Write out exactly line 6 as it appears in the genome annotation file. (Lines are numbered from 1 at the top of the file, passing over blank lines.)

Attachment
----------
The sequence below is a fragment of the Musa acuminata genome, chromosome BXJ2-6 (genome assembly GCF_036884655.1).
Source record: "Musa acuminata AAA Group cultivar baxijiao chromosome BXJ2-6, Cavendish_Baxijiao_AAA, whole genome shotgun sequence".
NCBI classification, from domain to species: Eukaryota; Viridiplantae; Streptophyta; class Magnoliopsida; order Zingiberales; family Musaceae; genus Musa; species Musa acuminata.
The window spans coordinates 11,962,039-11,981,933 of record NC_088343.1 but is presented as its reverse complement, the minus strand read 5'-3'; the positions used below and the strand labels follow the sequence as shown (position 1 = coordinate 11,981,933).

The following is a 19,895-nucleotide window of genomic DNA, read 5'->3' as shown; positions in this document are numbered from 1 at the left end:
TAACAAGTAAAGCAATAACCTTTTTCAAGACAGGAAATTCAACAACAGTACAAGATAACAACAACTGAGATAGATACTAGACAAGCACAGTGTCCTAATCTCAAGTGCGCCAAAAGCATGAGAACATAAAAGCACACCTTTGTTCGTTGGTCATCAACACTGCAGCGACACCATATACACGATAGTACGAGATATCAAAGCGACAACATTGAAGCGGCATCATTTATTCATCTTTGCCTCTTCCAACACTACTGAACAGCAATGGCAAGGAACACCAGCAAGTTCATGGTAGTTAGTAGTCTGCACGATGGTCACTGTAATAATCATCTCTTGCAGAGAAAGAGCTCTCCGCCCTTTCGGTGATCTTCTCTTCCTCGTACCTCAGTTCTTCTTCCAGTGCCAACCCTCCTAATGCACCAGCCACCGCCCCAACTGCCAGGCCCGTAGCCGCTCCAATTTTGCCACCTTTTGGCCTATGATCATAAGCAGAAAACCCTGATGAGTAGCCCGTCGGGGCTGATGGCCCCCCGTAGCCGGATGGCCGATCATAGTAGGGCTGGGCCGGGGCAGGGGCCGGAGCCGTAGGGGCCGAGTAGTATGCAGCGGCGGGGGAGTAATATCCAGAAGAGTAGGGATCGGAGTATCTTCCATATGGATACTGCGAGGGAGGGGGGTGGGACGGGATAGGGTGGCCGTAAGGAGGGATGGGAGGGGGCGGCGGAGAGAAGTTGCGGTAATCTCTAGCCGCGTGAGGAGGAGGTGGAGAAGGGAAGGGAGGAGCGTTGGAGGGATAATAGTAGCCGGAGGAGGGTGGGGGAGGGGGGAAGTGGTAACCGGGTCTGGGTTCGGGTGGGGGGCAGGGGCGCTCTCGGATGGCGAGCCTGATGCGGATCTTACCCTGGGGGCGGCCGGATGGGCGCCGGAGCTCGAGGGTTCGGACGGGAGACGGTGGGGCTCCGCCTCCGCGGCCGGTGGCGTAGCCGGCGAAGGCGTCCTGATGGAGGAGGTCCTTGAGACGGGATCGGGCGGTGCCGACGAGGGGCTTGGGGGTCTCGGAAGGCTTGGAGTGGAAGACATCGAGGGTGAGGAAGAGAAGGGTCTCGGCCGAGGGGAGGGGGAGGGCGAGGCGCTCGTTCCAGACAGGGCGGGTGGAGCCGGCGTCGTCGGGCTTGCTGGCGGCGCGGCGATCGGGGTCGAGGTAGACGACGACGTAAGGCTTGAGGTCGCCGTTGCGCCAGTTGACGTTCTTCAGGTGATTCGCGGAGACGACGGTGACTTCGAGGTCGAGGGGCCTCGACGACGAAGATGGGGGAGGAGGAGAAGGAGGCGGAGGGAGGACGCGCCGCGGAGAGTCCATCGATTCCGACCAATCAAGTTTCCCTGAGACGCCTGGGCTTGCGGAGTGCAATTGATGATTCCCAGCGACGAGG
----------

TAACAAGTAAAGCAATAACCTTTTTCAAGACAGGAAATTCAACAACAGTACAAGATAACAACAACTGAGATAGATACTAGACAAGCACAGTGTCCTAATCTCAAGTGCGCCAAAAGCATGAGAACATAAAAGCACACCTTTGTTCGTTGGTCATCAACACTGCAGCGACACCATATACACGATAGTACGAGATATCAAAGCGACAACATTGAAGCGGCATCATTTATTCATCTTTGCCTCTTCCAACACTACTGAACAGCAATGGCAAGGAACACCAGCAAGTTCATGGTAGTTAGTAGTCTGCACGATGGTCACTGTAATAATCATCTCTTGCAGAGAAAGAGCTCTCCGCCCTTTCGGTGATCTTCTCTTCCTCGTACCTCAGTTCTTCTTCCAGTGCCAACCCTCCTAATGCACCAGCCACCGCCCCAACTGCCAGGCCCGTAGCCGCTCCAATTTTGCCACCTTTTGGCCTATGATCATAAGCAGAAAACCCTGATGAGTAGCCCGTCGGGGCTGATGGCCCCCCGTAGCCGGATGGCCGATCATAGTAGGGCTGGGCCGGGGCAGGGGCCGGAGCCGTAGGGGCCGAGTAGTATGCAGCGGCGGGGGAGTAATATCCAGAAGAGTAGGGATCGGAGTATCTTCCATATGGATACTGCGAGGGAGGGGGGTGGGACGGGATAGGGTGGCCGTAAGGAGGGATGGGAGGGGGCGGCGGAGAGAAGTTGCGGTAATCTCTAGCCGCGTGAGGAGGAGGTGGAGAAGGGAAGGGAGGAGCGTTGGAGGGATAATAGTAGCCGGAGGAGGGTGGGGGAGGGGGGAAGTGGTAACCGGGTCTGGGTTCGGGTGGGGGGCAGGGGCGCTCTCGGATGGCGAGCCTGATGCGGATCTTACCCTGGGGGCGGCCGGATGGGCGCCGGAGCTCGAGGGTTCGGACGGGAGACGGTGGGGCTCCGCCTCCGCGGCCGGTGGCGTAGCCGGCGAAGGCGTCCTGATGGAGGAGGTCCTTGAGACGGGATCGGGCGGTGCCGACGAGGGGCTTGGGGGTCTCGGAAGGCTTGGAGTGGAAGACATCGAGGGTGAGGAAGAGAAGGGTCTCGGCCGAGGGGAGGGGGAGGGCGAGGCGCTCGTTCCAGACAGGGCGGGTGGAGCCGGCGTCGTCGGGCTTGCTGGCGGCGCGGCGATCGGGGTCGAGGTAGACGACGACGTAAGGCTTGAGGTCGCCGTTGCGCCAGTTGACGTTCTTCAGGTGATTCGCGGAGACGACGGTGACTTCGAGGTCGAGGGGCCTCGACGACGAAGATGGGGGAGGAGGAGAAGGAGGCGGAGGGAGGACGCGCCGCGGAGAGTCCATCGATTCCGACCAATCAAGTTTCCCTGAGACGCCTGGGCTTGCGGAGTGCAATTGATGATTCCCAGCGACGAGG